Banning books cuts off possibilities

Lauren Gunnell, Staff Writer

As an avid reader, I read quite a lot and the books I’ve read have shaped me to be the person I am today. Over the years, books have kept me great company, and have taught me many things, so I’m disappointed to see that so many books are being challenged and banned for silly reasons.

“Prince and Knight” (by Daniel Haack, illustrated by Stevie Lewis), children’s book about a prince and a knight falling in love after defeating a dragon, was challenged because “a deliberate attempt to indoctrinate young children” with the potential to cause confusion, gender dysmorphia, and curiosity, and conflict with a religious viewpoint.

“I Am Jazz (by Jessica Herthel and Jazz Jennings, illustrated by Shelagh McNicholas) a children’s book that told the story of a transgender child was challenged because it confronted a topic that is “sensitive, controversial, and politically charged.”

The entire “Harry Potter” series (by J.K. Rowling) was challenged 13 times in 23 states, making them the most challenged books in the 21st Century, and they have been banned in some Catholic schools for referring to witchcraft and magic, containing real curses and spells, and for characters that have “nefarious means” of attaining goals.

“Charlotte’s Web” (by E.B White) a book about a pig named Wilbur that becomes friends with a barn spider named Charlotte was banned in Kansas because “talking animals are blasphemous and unnatural.” The parts of the story where the spider died were also criticized for being “inappropriate subject matter for a children’s book.”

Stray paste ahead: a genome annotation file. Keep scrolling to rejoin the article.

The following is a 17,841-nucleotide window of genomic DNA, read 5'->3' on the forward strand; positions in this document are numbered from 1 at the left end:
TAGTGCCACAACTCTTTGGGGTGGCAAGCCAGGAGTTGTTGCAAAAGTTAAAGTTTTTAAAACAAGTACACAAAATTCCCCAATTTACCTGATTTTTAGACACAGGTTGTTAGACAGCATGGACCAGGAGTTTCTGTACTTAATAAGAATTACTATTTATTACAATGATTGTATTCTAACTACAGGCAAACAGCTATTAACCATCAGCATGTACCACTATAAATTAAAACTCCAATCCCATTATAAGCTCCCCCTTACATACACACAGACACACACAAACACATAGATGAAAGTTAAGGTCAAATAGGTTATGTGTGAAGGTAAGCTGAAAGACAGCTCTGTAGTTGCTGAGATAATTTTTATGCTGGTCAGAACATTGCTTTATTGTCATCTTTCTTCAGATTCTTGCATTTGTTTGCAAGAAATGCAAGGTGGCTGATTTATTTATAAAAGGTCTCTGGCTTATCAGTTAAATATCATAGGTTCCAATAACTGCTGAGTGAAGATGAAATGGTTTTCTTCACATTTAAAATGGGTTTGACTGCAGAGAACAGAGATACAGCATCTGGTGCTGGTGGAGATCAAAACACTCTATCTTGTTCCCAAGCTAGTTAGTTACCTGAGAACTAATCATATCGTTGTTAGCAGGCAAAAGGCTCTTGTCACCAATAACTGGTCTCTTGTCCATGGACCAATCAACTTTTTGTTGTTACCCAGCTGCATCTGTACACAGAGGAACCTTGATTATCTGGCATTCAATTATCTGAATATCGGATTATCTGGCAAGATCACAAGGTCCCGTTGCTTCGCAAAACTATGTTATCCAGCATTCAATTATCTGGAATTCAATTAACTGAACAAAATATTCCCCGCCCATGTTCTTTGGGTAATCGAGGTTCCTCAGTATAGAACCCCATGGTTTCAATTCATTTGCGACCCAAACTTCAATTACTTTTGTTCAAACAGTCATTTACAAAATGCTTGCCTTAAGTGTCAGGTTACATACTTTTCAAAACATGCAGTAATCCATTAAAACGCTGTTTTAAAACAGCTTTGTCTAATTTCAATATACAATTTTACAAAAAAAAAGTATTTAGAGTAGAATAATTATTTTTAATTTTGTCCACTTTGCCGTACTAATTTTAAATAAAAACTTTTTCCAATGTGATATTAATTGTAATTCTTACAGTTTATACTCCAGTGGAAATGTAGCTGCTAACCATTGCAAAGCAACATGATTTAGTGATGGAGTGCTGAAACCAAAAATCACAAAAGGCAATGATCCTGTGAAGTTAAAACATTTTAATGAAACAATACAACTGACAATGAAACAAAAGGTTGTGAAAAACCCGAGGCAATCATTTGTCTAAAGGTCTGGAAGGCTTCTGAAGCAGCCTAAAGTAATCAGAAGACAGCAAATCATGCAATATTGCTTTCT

“Thirteen Reasons Why” (by Jay Asher) , a book about a teen girl who sends tapes to the thirteen people that caused her suicide was banned , challenged, and restricted for addressing teen suicide.

“The Hate U Give” (by Angie Thomas) a book about a girl that witnesses the death of her black friend at the hands of a white police officer, was banned and challenged because it was deemed “anti-cop” and for profanity, drug use, and sexual references.

Even though quite a few books are being challenged and banned from schools, the books in the libraries at MHS are safe for now, “We’ve haven’t had a parent ask to have a book removed in the last 15 years, but we’ve had parents ask to not let their students access certain books.” Elizabeth Kenyon, a media specialist at MHS, said.

Books are meant to entertain and educate children, but its hard for that to happen when parents attempt to ban books that talk about serious issues because of simple problems, or narrow-mindedness. I think books should not be banned at all.